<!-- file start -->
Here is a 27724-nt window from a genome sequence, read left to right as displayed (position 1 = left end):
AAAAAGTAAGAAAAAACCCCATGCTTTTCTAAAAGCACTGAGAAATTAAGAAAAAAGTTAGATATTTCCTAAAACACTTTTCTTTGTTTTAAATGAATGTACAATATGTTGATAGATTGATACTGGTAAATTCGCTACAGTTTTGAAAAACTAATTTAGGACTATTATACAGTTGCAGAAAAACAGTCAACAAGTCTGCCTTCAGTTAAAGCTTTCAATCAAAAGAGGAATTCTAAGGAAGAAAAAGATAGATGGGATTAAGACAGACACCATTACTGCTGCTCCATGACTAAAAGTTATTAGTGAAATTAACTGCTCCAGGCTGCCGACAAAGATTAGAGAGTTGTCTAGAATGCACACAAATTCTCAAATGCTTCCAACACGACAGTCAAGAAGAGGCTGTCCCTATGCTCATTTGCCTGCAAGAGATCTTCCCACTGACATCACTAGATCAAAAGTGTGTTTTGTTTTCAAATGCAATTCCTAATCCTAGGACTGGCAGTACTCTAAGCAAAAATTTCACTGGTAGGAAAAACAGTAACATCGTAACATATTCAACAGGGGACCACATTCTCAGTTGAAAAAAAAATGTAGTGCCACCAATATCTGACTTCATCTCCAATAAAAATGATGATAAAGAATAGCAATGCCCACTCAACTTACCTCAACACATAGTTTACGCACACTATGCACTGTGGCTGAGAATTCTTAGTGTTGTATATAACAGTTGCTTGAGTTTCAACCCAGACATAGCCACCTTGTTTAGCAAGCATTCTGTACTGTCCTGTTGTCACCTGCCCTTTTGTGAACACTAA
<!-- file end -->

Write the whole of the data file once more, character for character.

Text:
Here is a 27724-nt window from a genome sequence, read left to right as displayed (position 1 = left end):
AAAAAGTAAGAAAAAACCCCATGCTTTTCTAAAAGCACTGAGAAATTAAGAAAAAAGTTAGATATTTCCTAAAACACTTTTCTTTGTTTTAAATGAATGTACAATATGTTGATAGATTGATACTGGTAAATTCGCTACAGTTTTGAAAAACTAATTTAGGACTATTATACAGTTGCAGAAAAACAGTCAACAAGTCTGCCTTCAGTTAAAGCTTTCAATCAAAAGAGGAATTCTAAGGAAGAAAAAGATAGATGGGATTAAGACAGACACCATTACTGCTGCTCCATGACTAAAAGTTATTAGTGAAATTAACTGCTCCAGGCTGCCGACAAAGATTAGAGAGTTGTCTAGAATGCACACAAATTCTCAAATGCTTCCAACACGACAGTCAAGAAGAGGCTGTCCCTATGCTCATTTGCCTGCAAGAGATCTTCCCACTGACATCACTAGATCAAAAGTGTGTTTTGTTTTCAAATGCAATTCCTAATCCTAGGACTGGCAGTACTCTAAGCAAAAATTTCACTGGTAGGAAAAACAGTAACATCGTAACATATTCAACAGGGGACCACATTCTCAGTTGAAAAAAAAATGTAGTGCCACCAATATCTGACTTCATCTCCAATAAAAATGATGATAAAGAATAGCAATGCCCACTCAACTTACCTCAACACATAGTTTACGCACACTATGCACTGTGGCTGAGAATTCTTAGTGTTGTATATAACAGTTGCTTGAGTTTCAACCCAGACATAGCCACCTTGTTTAGCAAGCATTCTGTACTGTCCTGTTGTCACCTGCCCTTTTGTGAACACTAA